Psychologists say that children are like sponges in the first seven years,  picking up all kinds of information from their environment. And we also know that the human mind is adept at filling in the blanks and jumping to conclusions when the incoming information is unclear or incomplete. It is no wonder that we have all adopted various beliefs as fact. They helped us make sense of our world at a level we could understand.

Beliefs aren’t meant to be held forever…

As we move through life, it’s useful to remember that beliefs aren’t necessarily true, but they did serve a purpose when we adopted them, often at a young and impressionable age.

However, things change. We change.

We’ll navigate more easily through the game of human life if we are open to the possibility that our beliefs may not be true. That there may be another explanation for what we were experiencing if we view the situation from a more expansive perspective.

Awareness is the starting point…

Beliefs shape our behaviours, so you can find clues by observing yourself in action. If something you do doesn’t sit well with you, here’s a potent exploratory question: What must I believe in order to have acted that way?

Recognize your outdated beliefs…

Once you’ve identified a belief, see if you can understand what purpose it served in the beginning. That will help you decided if you wish to continue holding it or not. If not, thank it for its years of service, and let it go.

Then move on…

Look for a new perspective, one that will serve you better in your current state of greater awareness.

And hold your newly-formed belief lightly in case you outgrow it in the future.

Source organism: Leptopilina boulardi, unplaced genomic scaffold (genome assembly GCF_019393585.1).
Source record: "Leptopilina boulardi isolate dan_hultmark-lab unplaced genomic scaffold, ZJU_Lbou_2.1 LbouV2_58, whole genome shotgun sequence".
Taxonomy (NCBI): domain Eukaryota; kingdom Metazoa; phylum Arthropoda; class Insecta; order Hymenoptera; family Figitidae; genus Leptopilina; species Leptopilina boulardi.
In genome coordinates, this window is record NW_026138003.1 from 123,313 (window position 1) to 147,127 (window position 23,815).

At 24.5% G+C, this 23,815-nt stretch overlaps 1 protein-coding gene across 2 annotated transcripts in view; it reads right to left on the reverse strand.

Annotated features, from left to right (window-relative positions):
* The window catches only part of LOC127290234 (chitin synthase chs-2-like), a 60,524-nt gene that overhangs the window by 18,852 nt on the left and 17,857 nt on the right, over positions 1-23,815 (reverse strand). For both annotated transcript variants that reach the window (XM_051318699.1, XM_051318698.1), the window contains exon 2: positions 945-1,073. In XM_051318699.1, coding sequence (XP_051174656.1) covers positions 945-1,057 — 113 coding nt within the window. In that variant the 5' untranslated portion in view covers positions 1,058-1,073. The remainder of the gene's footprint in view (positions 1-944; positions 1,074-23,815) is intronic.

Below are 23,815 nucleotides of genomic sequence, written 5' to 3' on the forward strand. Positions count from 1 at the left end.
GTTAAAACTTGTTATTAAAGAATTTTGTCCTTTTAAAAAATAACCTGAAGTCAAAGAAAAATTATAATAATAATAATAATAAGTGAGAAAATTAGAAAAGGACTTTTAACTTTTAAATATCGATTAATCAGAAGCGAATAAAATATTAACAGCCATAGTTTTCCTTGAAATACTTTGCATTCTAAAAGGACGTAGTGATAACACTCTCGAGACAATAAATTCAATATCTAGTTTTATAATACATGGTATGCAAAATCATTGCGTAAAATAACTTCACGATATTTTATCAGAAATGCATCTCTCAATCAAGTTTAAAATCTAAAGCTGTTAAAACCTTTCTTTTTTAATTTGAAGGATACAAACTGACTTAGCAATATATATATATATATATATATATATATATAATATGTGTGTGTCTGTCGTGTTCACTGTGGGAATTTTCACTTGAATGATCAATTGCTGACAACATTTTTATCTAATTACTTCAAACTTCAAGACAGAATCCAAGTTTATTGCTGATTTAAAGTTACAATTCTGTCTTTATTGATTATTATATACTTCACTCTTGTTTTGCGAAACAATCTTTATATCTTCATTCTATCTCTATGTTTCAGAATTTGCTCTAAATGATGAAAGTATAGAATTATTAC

Bibliography

Well worth the time…

What Next?! Recap & Deeper Dives

From a cosmic perspective, humanity currently has an opportunity to rise to a higher state of consciousness. What we are experiencing at this time is the instability and chaos that precedes such an enormous shift. My previous five posts have been about navigating life through the challenges of 2023 and beyond.

Throughout this group of posts, artificial intelligence (AI) served as an example of the next big challenge that is upon us. Its imminence makes us aware of our need for good navigation skills as we make our way through the future we’re headed into.

I’m currently working on the next group—the theme is Why Not?!

Until those posts are complete, I’m leaving you with a summary of What Next?! along with opportunties for further exploration if you’re so inclined.

Recapitulation…

  1. What Next?!  Video: The Chinese Farmer -instead of seeing things as good and bad, he holds all occurrences lightly, without judging them.
  2. Thinking Differently & Why It Matters  Video: Mo Gawdat -about avoiding disaster by teaching AI human values.
  3. Holding Your Centre & How You Can  Video: Ashana -playing healing crystal bowls that reinforce our deepest inner connection.
  4. Practising Discernment & Why It Helps  These days we may feel unprepared for the problems we must solve. Discernment helps us navigate with confidence and step up to do the right thing.
  5. Answers & Questions  Video referenced: Yuval Noah Harari –Safe and Responsible AI? Learn from my experience questioning ChatGPT about human values, a quote about questions and answers, and writing a song about discernment. Results are shared in full for anyone who is curious.

DIVING DEEPER…

I’ve selected 2 interviews for further exploration. For this purpose, I’m interested in the thinking processes as much as the content.

Deep Dive #1 – Thinking differently & Practising discernment

The book under discussion in the video that follows is Best Things First. The author, Bjørn Lomborg, concerns himself with global issues that go well beyond climate change.